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Working with refugees

How to get a graduate job working with refugees

Find out what's involved in a graduate job as a refugee worker, how to get work experience and which charities and organisations you could work for.

According to figures published by the UNHCR, 79.5 million people were forced to flee their homes in 2019.

If you want a career that involves helping the vulnerable and making a lasting impact on people's lives, a career working with refugees might be for you. Our guide to graduate jobs working with refugees and asylum seekers explores what's involved and the strengths and skills you'll need.

What skills and strengths do you need to be a refugee worker?

Do you have what it takes to succeed in a career in this area, and would you enjoy it?

Resilience and mental strength are vital, and you'll also need to be dedicated to helping people in need. You'll be helping people, often unaccompanied children, who are fleeing unimaginable violence and have taken great risks to escape their homeland.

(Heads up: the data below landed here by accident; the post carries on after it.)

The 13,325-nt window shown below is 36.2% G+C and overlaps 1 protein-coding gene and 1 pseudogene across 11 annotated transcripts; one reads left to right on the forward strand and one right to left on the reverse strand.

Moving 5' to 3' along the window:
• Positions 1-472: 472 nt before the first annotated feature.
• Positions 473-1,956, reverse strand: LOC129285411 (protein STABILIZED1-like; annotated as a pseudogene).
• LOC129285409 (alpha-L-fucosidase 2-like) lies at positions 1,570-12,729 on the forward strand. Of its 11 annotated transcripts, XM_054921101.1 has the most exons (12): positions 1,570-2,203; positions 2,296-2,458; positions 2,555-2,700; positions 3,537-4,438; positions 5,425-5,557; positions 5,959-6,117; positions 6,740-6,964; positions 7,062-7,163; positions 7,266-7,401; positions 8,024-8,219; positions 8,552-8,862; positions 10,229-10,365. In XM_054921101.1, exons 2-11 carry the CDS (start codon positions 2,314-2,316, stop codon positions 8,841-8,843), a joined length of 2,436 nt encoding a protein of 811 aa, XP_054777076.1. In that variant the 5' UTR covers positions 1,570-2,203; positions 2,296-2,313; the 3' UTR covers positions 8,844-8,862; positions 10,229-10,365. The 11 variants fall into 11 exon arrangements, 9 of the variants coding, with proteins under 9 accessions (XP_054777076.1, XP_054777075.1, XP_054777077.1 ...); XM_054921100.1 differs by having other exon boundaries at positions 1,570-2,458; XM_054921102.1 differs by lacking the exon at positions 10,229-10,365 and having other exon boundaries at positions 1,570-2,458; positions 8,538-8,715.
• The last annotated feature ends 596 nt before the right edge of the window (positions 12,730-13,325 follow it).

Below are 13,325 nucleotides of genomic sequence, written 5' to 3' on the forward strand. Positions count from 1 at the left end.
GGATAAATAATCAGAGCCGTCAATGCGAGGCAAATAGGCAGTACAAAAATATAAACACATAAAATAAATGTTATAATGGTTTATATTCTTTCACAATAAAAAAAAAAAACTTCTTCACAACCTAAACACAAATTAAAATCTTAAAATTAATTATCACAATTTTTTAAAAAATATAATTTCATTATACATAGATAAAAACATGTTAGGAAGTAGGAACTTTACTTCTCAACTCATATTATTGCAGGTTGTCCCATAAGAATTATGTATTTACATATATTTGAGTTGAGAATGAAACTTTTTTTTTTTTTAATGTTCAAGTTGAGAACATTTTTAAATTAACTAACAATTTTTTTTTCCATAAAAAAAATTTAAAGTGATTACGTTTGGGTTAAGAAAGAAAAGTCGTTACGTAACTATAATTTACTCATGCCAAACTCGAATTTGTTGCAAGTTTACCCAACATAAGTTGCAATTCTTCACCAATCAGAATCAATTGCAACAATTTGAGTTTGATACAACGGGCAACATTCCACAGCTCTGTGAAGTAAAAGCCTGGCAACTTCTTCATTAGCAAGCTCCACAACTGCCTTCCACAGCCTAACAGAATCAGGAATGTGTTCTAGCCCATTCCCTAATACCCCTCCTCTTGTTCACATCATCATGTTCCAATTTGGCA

Willingness to work in challenging environments. The opportunity to travel is an appealing aspect of the job, but a trip to France won't involve visiting the Eiffel Tower and eating macaroons – rather, you might be stationed at Calais refugee camp, helping with the distribution of resources and aiding asylum seekers with their applications for refugee status.

Sensitivity to different cultures. You'll need to be capable of thriving in multi-cultural environments. Knowledge of another language is useful, and for some employers essential.

Calm approach to difficult situations. You'll need to be an approachable, comforting person who can communicate effectively and who has strong negotiation skills.

Providing support to refugees

The primary responsibility of a refugee worker is to help refugees secure proper accommodation, healthcare, education and employment. This involves a lot of paperwork, as you liaise with local authorities and complete the relevant documents on behalf of the refugee so they can finally begin their new life.